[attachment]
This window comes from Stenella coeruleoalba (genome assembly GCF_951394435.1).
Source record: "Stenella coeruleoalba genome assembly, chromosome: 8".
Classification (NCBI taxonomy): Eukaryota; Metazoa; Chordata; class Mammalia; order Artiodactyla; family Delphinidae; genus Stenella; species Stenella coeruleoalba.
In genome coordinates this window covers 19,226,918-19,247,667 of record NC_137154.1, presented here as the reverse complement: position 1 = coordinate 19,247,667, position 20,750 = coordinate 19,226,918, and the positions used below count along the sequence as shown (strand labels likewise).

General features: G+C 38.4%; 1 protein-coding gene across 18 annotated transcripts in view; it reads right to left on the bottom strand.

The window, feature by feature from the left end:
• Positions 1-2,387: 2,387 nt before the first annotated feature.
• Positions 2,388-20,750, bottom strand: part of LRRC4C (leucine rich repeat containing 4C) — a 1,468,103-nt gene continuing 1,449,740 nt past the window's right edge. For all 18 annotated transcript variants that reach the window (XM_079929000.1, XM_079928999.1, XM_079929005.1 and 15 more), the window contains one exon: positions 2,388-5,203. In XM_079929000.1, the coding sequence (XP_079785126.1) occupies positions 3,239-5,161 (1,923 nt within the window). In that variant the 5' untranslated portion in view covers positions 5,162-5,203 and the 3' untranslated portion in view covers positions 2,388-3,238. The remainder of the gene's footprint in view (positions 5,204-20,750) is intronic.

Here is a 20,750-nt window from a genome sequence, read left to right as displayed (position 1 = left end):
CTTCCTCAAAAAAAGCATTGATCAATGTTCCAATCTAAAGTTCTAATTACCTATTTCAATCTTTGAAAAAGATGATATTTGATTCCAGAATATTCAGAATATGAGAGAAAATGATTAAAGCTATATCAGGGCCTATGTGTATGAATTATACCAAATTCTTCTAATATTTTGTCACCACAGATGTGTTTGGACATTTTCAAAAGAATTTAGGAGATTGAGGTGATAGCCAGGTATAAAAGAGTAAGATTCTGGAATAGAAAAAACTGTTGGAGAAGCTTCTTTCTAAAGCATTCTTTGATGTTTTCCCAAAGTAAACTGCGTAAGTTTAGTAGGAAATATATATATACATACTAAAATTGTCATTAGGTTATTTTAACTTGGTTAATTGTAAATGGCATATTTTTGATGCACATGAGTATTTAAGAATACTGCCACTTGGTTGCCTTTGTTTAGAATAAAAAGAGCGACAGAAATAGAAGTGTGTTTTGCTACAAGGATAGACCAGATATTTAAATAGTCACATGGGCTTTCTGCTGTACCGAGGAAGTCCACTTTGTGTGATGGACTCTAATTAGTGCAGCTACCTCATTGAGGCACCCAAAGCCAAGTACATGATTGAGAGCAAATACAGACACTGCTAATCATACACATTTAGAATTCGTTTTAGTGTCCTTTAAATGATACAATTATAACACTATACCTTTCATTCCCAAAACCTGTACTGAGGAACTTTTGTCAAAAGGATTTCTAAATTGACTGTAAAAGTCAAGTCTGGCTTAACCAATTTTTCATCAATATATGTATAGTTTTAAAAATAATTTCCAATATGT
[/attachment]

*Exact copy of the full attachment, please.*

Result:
This window comes from Stenella coeruleoalba (genome assembly GCF_951394435.1).
Source record: "Stenella coeruleoalba genome assembly, chromosome: 8".
Classification (NCBI taxonomy): Eukaryota; Metazoa; Chordata; class Mammalia; order Artiodactyla; family Delphinidae; genus Stenella; species Stenella coeruleoalba.
In genome coordinates this window covers 19,226,918-19,247,667 of record NC_137154.1, presented here as the reverse complement: position 1 = coordinate 19,247,667, position 20,750 = coordinate 19,226,918, and the positions used below count along the sequence as shown (strand labels likewise).

General features: G+C 38.4%; 1 protein-coding gene across 18 annotated transcripts in view; it reads right to left on the bottom strand.

The window, feature by feature from the left end:
• Positions 1-2,387: 2,387 nt before the first annotated feature.
• Positions 2,388-20,750, bottom strand: part of LRRC4C (leucine rich repeat containing 4C) — a 1,468,103-nt gene continuing 1,449,740 nt past the window's right edge. For all 18 annotated transcript variants that reach the window (XM_079929000.1, XM_079928999.1, XM_079929005.1 and 15 more), the window contains one exon: positions 2,388-5,203. In XM_079929000.1, the coding sequence (XP_079785126.1) occupies positions 3,239-5,161 (1,923 nt within the window). In that variant the 5' untranslated portion in view covers positions 5,162-5,203 and the 3' untranslated portion in view covers positions 2,388-3,238. The remainder of the gene's footprint in view (positions 5,204-20,750) is intronic.

Here is a 20,750-nt window from a genome sequence, read left to right as displayed (position 1 = left end):
CTTCCTCAAAAAAAGCATTGATCAATGTTCCAATCTAAAGTTCTAATTACCTATTTCAATCTTTGAAAAAGATGATATTTGATTCCAGAATATTCAGAATATGAGAGAAAATGATTAAAGCTATATCAGGGCCTATGTGTATGAATTATACCAAATTCTTCTAATATTTTGTCACCACAGATGTGTTTGGACATTTTCAAAAGAATTTAGGAGATTGAGGTGATAGCCAGGTATAAAAGAGTAAGATTCTGGAATAGAAAAAACTGTTGGAGAAGCTTCTTTCTAAAGCATTCTTTGATGTTTTCCCAAAGTAAACTGCGTAAGTTTAGTAGGAAATATATATATACATACTAAAATTGTCATTAGGTTATTTTAACTTGGTTAATTGTAAATGGCATATTTTTGATGCACATGAGTATTTAAGAATACTGCCACTTGGTTGCCTTTGTTTAGAATAAAAAGAGCGACAGAAATAGAAGTGTGTTTTGCTACAAGGATAGACCAGATATTTAAATAGTCACATGGGCTTTCTGCTGTACCGAGGAAGTCCACTTTGTGTGATGGACTCTAATTAGTGCAGCTACCTCATTGAGGCACCCAAAGCCAAGTACATGATTGAGAGCAAATACAGACACTGCTAATCATACACATTTAGAATTCGTTTTAGTGTCCTTTAAATGATACAATTATAACACTATACCTTTCATTCCCAAAACCTGTACTGAGGAACTTTTGTCAAAAGGATTTCTAAATTGACTGTAAAAGTCAAGTCTGGCTTAACCAATTTTTCATCAATATATGTATAGTTTTAAAAATAATTTCCAATATGT